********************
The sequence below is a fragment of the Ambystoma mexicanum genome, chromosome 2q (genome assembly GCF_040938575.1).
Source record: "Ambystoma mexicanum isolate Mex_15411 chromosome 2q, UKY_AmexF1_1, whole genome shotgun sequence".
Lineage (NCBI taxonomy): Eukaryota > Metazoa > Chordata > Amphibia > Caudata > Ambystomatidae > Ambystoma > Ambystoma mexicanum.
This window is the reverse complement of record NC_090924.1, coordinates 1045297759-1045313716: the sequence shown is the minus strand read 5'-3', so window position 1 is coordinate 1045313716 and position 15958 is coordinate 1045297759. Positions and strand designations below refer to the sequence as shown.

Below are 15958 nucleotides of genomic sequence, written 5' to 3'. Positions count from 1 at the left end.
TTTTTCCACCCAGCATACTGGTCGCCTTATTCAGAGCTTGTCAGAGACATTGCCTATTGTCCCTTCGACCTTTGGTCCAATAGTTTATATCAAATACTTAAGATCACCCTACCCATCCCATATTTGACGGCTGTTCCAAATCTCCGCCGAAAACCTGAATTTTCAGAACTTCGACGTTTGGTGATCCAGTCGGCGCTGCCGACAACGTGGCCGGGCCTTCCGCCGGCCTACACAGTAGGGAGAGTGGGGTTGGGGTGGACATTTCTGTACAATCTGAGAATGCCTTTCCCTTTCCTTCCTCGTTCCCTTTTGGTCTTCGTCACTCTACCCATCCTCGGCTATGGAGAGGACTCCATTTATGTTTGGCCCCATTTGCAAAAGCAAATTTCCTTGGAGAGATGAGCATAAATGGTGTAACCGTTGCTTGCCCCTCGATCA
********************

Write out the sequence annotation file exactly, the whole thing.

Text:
The sequence below is a fragment of the Ambystoma mexicanum genome, chromosome 2q (genome assembly GCF_040938575.1).
Source record: "Ambystoma mexicanum isolate Mex_15411 chromosome 2q, UKY_AmexF1_1, whole genome shotgun sequence".
Lineage (NCBI taxonomy): Eukaryota > Metazoa > Chordata > Amphibia > Caudata > Ambystomatidae > Ambystoma > Ambystoma mexicanum.
This window is the reverse complement of record NC_090924.1, coordinates 1045297759-1045313716: the sequence shown is the minus strand read 5'-3', so window position 1 is coordinate 1045313716 and position 15958 is coordinate 1045297759. Positions and strand designations below refer to the sequence as shown.

Below are 15958 nucleotides of genomic sequence, written 5' to 3'. Positions count from 1 at the left end.
TTTTTCCACCCAGCATACTGGTCGCCTTATTCAGAGCTTGTCAGAGACATTGCCTATTGTCCCTTCGACCTTTGGTCCAATAGTTTATATCAAATACTTAAGATCACCCTACCCATCCCATATTTGACGGCTGTTCCAAATCTCCGCCGAAAACCTGAATTTTCAGAACTTCGACGTTTGGTGATCCAGTCGGCGCTGCCGACAACGTGGCCGGGCCTTCCGCCGGCCTACACAGTAGGGAGAGTGGGGTTGGGGTGGACATTTCTGTACAATCTGAGAATGCCTTTCCCTTTCCTTCCTCGTTCCCTTTTGGTCTTCGTCACTCTACCCATCCTCGGCTATGGAGAGGACTCCATTTATGTTTGGCCCCATTTGCAAAAGCAAATTTCCTTGGAGAGATGAGCATAAATGGTGTAACCGTTGCTTGCCCCTCGATCA